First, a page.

Stephanie Eckelkamp, ‘Can Trauma Really Be ‘Stored’ In The Body?’,, mindbodygreen (October 9, 2019)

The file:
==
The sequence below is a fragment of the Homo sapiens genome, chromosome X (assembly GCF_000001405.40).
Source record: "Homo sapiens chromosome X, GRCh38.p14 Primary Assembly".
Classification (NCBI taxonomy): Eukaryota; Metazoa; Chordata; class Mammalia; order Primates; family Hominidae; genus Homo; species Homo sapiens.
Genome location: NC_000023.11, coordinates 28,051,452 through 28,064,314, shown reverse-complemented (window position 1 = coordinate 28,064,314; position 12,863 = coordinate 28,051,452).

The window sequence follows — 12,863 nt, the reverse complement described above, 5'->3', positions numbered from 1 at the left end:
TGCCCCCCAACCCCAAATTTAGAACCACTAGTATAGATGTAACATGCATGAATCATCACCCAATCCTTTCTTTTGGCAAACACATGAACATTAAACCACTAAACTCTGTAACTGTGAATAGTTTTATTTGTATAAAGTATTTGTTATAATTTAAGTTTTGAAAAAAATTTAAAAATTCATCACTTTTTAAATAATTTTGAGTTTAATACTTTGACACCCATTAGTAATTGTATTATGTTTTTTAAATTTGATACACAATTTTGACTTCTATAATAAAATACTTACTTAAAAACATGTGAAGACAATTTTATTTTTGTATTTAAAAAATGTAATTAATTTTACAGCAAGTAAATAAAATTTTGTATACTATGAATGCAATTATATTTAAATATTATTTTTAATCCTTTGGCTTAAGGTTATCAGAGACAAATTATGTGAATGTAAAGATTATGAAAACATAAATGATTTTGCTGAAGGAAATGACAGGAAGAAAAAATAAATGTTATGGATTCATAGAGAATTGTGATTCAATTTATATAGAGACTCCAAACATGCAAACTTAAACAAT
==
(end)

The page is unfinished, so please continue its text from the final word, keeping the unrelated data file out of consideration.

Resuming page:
Trauma is going to come to all of us sooner or later. (…) It’s true that some experiences are most obviously traumatic, like rape or war, but things like dealing with a serious illness in yourself or a family member, the death of someone close, the breakup of a significant relationship, or even losing a job or leaving a community that’s very important to you can be traumatic. (…) Trauma isn’t something that has to be one specific event. (…) The problem (…) is that the negative psychological and physical effects of any type of trauma don’t always resolve on their own, and may extend far beyond the actual event. (…) The primary response we often have to trauma is fight or flight. (…) The heart beats faster, blood pressure goes up, big muscles get tense and ready to run or fight, digestion slows down. The other reaction we can have—often when the trauma is overwhelming and inescapable, as might be the case with rape or an ongoing abusive relationship—is to freeze, or go into kind of a detached state. During these responses, which are mediated by the autonomic nervous system, areas of the brain responsible for fear, anger, and emotion, particularly the amygdala, become much more active, while areas in the frontal cortex, responsible for self-awareness, thoughtful decision making, human connection, and compassion, become less active. (…) A sort of healthy resolution of a traumatic event would be that you do experience that initial stress response and you are shaken up, but after about a month, the anxiety and recollections of the event diminish significantly or go away. (…) But others can get stuck in these fight, flight, or freeze responses—even when they’re not consciously thinking about the traumatic event. (…) When (…) traumatic thoughts and memories remain unspeakable or unthinkable for too long, they often impede our brain’s natural process of recovery after trauma. (…) Physical manifestations of trauma very much exist in our bodies—even when we may not be consciously thinking about the actual trauma. (…) When we experience trauma, we also experience it in our body. (…) There are two aspects of memory. (…) Every part of the body that has that tension may store some of the information about the trauma we experienced. (…) It’s important to work with the body, it’s important to work with the imagination, it’s important to work with more rational problem-solving side of things, it’s important to express ourselves and to connect with other people—all of those things are part of a comprehensive approach to trauma healing.